Objective: Human traumatic brain injury frequently results in secondary complications, including hypoxia. In previous studies, we have reported that posttraumatic hypothermia is neuroprotective and that secondary hypoxia exacerbates histopathologic outcome after fluid-percussion brain injury. The purpose of this study was to assess the therapeutic effects of mild (33°C) hypothermia after fluid-percussion injury combined with secondary hypoxia. In addition, the importance of the rewarming period on histopathologic outcome was investigated. Design: Prospective experimental study in rats. Setting: Experimental laboratory in a university teaching hospital. Intervention: Intubated, anesthetized rats underwent normothermic parasagittal fluid-percussion brain injury (1.8-2.1 atmospheres) followed by either 30 mins of normoxia (n = 6) or hypoxic (n = 6) gas levels and by 4 hrs of normothermia (37°C). In hypothermic rats, brain temperature was reduced immediately after the 30-min hypoxic insult and maintained for 4 hrs. After hypothermia, brain temperature was either rapidly (n = 6) or slowly (n = 5) increased to normothermic levels. Rats were killed 3 days after traumatic brain injury, and contusion volumes were quantitatively assessed. Measurements and Main Results: As previously shown, posttraumatic hypoxia significantly increased contusion volume compared with traumatic brain injury-normoxic animals (p < .02). Importantly, although posttraumatic hypothermia followed by rapid rewarming (15 mins) failed to decrease contusion volume, those animals undergoing a slow rewarming period (120 mins) demonstrated significantly (p < .03) reduced contusion volumes, compared with hypoxic normothermic rats. Conclusions: These data emphasize the beneficial effects of posttraumatic hypothermia in a traumatic brain injury model complicated by secondary hypoxia and stress the importance of the rewarming period in this therapeutic intervention.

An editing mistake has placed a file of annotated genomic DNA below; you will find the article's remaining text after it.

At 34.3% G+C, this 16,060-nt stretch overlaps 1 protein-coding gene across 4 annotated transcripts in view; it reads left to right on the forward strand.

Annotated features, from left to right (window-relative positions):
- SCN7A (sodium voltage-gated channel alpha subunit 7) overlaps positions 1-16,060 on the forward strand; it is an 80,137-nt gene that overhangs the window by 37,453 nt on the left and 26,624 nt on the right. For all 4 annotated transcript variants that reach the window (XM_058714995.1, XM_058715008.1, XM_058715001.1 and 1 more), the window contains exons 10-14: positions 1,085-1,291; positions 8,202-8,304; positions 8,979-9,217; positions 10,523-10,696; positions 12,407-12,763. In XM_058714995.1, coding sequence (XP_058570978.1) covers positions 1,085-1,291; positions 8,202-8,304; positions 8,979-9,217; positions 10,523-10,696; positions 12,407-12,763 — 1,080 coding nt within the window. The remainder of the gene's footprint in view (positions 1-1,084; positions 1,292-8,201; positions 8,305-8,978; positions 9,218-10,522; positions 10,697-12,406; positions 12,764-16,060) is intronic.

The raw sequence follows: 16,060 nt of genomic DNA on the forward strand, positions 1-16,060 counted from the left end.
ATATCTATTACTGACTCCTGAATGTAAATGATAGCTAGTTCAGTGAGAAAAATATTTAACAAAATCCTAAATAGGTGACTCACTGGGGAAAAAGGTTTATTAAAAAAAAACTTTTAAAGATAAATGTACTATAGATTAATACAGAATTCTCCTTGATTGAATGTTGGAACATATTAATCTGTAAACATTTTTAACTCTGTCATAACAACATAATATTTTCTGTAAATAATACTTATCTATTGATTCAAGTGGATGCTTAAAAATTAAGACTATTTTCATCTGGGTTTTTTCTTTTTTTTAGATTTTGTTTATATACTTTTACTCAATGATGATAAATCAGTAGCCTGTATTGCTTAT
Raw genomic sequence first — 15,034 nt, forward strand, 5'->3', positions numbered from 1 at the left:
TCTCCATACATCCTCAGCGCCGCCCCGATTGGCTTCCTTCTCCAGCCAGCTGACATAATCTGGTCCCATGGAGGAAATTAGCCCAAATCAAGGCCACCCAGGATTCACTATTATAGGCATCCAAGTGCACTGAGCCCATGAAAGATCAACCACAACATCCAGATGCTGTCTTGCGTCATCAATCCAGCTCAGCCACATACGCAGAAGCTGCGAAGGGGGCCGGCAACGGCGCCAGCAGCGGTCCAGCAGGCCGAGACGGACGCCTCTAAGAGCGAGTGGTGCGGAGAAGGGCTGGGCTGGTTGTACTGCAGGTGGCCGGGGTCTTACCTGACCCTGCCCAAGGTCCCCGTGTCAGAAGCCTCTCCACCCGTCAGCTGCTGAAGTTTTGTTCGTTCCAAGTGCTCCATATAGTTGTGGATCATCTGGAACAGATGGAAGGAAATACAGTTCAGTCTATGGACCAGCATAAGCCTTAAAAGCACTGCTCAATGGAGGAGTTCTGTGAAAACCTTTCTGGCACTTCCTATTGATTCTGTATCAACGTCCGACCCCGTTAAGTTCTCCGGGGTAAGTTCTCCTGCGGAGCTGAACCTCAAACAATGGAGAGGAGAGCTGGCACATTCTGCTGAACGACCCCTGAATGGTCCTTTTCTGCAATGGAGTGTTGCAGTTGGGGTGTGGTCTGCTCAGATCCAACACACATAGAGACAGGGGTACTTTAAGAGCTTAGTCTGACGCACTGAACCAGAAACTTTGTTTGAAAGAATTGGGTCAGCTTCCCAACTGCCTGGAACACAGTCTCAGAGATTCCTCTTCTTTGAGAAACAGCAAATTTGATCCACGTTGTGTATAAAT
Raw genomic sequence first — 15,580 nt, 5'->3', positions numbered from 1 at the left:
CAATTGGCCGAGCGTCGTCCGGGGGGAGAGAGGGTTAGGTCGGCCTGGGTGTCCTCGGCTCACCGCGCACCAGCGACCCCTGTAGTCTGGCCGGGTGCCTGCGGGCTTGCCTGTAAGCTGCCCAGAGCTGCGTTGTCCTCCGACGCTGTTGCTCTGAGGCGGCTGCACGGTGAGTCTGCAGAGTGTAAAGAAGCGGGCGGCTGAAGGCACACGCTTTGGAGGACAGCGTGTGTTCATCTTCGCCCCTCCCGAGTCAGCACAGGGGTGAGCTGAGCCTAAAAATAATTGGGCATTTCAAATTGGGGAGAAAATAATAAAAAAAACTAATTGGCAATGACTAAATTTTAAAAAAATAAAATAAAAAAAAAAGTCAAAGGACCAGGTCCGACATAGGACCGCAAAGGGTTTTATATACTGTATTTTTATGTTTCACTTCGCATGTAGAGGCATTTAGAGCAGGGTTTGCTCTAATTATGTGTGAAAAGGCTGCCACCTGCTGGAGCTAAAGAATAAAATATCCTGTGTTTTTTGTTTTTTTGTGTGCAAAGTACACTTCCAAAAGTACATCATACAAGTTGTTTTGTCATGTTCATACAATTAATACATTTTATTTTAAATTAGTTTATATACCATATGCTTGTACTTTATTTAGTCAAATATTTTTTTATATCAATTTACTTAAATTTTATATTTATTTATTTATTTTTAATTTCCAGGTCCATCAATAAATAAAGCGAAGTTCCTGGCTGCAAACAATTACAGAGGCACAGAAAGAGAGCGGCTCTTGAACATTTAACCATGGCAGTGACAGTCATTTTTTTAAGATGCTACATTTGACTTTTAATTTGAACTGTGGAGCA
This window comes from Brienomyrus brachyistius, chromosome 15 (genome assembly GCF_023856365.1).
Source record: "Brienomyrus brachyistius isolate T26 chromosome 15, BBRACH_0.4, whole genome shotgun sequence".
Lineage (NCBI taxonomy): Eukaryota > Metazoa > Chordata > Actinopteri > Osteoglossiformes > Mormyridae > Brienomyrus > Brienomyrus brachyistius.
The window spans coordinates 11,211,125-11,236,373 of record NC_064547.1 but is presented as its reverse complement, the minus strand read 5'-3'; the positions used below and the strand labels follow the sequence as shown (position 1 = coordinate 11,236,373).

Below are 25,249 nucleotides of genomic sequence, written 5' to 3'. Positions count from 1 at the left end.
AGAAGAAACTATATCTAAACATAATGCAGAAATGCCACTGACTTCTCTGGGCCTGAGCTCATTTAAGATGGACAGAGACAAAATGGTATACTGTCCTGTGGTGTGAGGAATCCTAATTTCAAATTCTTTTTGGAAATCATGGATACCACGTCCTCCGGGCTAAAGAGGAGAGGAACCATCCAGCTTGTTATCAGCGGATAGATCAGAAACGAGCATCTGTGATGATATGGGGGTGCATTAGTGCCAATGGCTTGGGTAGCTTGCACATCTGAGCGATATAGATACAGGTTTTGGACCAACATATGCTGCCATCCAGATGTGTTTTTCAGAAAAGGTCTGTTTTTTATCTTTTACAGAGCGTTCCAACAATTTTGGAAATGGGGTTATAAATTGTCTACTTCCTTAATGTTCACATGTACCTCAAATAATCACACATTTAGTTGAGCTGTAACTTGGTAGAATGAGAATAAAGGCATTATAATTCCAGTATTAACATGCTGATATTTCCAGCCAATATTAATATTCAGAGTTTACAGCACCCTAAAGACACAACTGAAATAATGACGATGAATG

- Traumatic brain injury
ASJC Scopus subject areas
- Critical Care and Intensive Care Medicine